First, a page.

Data from internal site search queries performed by your users is a gold mine of information. This information can be used to guide site improvements related to design, information architecture, content, and more.
Site search analytics (SSA) is an emerging form of site analytics that studies search query data to discover patterns in site use.
In this interview, we discuss site search analytics with information architect consultant Louis Rosenfeld, a groundbreaking persona in the field of SSA, whose list of accolades include the authoring of Information Architecture for the World Wide Web published by O’Reilly and, most recently, Search Analytics for Your Site under Rosenfeld Media.
What is site search analytics in a nutshell?
Louis Rosenfeld (LR): Your users are telling you what they want from your site — in their own words — when they use your site’s search engine. Are you giving them what they want? SSA is simply a set of tools and methods to help you harvest users’ queries, test and measure how well they’re performing, and actually see how well you’re serving users. That’s it in a nutshell.
How is site search analytics different from SEO?
LR: In SEO, you’re looking to learn from the web queries that direct — or ought to direct — users to your site. In site search analytics, you study what users search once they reach your site. At that point, their queries are far more qualified and relevant to your organization and your content, so you’ll learn a lot about how to serve users better once they’re at your site.
What are some things a site owner can learn from analyzing search queries on her website?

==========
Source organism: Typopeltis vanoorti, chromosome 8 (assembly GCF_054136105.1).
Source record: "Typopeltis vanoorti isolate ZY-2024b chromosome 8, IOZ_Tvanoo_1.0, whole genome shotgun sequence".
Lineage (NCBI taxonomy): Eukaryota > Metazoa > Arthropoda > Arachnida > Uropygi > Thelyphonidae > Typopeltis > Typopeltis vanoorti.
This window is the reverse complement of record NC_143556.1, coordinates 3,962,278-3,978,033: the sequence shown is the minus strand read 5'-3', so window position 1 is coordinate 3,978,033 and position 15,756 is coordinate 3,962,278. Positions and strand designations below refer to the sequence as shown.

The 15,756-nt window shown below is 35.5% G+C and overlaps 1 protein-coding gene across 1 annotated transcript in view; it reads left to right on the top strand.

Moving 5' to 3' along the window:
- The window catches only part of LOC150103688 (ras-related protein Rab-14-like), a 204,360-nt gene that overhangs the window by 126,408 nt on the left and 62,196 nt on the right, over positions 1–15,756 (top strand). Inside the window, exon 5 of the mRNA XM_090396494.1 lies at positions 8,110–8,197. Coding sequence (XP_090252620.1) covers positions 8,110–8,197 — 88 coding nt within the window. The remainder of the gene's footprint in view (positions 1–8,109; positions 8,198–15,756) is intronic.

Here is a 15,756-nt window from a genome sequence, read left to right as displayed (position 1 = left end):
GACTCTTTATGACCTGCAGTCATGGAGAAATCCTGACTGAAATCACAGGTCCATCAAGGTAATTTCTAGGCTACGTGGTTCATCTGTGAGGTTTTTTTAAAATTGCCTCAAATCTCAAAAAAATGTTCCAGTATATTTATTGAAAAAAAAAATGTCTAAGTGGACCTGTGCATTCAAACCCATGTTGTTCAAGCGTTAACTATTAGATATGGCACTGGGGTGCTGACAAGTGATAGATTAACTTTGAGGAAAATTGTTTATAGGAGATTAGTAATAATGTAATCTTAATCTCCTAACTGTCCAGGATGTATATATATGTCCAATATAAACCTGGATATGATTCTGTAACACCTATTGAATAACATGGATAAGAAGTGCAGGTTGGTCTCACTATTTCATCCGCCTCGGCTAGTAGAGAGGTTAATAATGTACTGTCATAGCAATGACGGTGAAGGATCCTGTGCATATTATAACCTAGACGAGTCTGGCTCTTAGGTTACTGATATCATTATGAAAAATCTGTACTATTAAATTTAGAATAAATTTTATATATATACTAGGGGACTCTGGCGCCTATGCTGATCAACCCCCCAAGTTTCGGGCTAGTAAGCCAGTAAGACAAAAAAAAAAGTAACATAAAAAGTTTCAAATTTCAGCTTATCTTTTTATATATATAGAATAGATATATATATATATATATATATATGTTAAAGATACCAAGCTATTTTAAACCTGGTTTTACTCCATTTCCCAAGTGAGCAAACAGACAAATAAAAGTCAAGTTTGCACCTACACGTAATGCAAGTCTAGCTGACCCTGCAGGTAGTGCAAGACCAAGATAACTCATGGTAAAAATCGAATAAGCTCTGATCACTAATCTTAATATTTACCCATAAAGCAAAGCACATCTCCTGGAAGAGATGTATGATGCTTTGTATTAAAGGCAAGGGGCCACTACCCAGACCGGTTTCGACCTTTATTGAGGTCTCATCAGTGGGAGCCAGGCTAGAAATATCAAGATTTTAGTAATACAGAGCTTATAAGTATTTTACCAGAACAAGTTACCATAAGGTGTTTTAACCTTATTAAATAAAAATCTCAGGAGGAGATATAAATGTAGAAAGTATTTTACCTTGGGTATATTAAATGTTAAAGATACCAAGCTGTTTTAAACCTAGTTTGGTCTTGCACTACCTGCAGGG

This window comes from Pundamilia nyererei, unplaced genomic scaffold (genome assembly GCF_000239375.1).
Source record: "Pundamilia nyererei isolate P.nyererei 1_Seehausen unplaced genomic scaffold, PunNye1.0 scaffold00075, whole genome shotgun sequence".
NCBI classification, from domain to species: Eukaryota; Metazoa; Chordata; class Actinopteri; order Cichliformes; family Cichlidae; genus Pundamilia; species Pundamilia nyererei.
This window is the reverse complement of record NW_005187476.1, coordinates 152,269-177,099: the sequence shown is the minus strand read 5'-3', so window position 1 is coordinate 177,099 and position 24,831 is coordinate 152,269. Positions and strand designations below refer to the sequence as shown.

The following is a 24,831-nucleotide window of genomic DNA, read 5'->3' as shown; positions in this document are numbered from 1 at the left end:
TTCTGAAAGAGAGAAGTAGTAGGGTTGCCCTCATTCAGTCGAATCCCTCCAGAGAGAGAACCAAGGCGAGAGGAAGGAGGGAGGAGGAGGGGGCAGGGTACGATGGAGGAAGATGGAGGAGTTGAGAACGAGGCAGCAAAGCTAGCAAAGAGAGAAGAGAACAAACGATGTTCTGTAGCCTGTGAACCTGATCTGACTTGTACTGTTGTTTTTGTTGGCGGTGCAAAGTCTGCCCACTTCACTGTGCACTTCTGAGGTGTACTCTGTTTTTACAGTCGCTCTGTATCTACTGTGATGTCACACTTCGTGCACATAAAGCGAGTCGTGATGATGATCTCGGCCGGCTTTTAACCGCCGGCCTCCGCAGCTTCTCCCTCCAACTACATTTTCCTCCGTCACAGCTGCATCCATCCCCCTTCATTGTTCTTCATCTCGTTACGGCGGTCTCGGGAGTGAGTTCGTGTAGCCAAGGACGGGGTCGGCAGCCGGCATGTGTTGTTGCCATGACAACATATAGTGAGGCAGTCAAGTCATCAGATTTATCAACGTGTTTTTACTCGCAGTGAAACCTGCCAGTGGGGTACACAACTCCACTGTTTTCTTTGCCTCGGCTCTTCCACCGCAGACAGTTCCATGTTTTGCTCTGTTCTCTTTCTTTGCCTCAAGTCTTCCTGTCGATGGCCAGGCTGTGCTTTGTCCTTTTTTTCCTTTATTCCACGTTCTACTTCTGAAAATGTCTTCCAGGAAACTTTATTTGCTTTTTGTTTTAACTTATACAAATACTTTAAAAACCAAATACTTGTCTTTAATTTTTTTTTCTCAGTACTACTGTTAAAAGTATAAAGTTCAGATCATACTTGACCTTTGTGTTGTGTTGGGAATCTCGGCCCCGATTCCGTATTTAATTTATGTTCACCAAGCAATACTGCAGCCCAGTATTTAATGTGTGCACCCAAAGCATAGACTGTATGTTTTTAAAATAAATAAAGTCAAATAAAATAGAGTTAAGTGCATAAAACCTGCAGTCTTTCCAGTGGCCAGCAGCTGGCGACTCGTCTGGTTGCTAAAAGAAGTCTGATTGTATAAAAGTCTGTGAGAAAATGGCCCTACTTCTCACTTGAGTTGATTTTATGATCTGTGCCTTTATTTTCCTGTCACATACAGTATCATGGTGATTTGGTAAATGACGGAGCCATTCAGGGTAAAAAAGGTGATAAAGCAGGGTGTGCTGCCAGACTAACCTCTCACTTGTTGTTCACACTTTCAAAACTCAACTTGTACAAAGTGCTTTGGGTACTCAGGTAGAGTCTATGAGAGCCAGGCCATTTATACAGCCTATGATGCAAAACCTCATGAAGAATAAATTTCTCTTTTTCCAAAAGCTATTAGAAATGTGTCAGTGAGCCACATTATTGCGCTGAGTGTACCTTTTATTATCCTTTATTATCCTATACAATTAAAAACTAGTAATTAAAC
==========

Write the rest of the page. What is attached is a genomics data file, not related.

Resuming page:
LR: Here’s just one example: she can learn that her site is completely failing to provide users with critical content — even if the content is already there on the site.
She’d do that by identifying and analyzing the common search queries that retrieve zero results, then determining if the content was indeed there or not. If it was, then she’d be in a position to see if the problem was with the search engine’s configuration, or with the content being jargon-y, poorly written, or poorly tagged.
As you can see, SSA is a good diagnostic tool. The site owner could then fix the problems or, in a large organization, wield the data as a highly persuasive tool for cajoling unruly IT staff and content owners to do the Right Thing and fix whatever problems she’d identified.
There are many other forms of diagnostics covered in the book, all of which can help you fix and improve your site’s content and navigation, as well as search performance. Additionally, site owners can use SSA to develop search-related metrics. Those come in especially handy when you want to benchmark, monitor, and optimize your site’s findability.
How can site search analytics drive design decisions?
LR: SSA can help site owners determine which content should be given the most prominence. For example, in the book I show how analyzing query data can expose the seasonal nature of users’ information needs. When you know which content matters when, you can feature content on your main page to match those seasonal needs.
Another example: most sites suck at supporting contextual navigation within and across their deep content. If you analyze the queries that originate from deep content, you’ll get a sense of the "desire lines" you should support — in other words, the navigational paths users wish were there.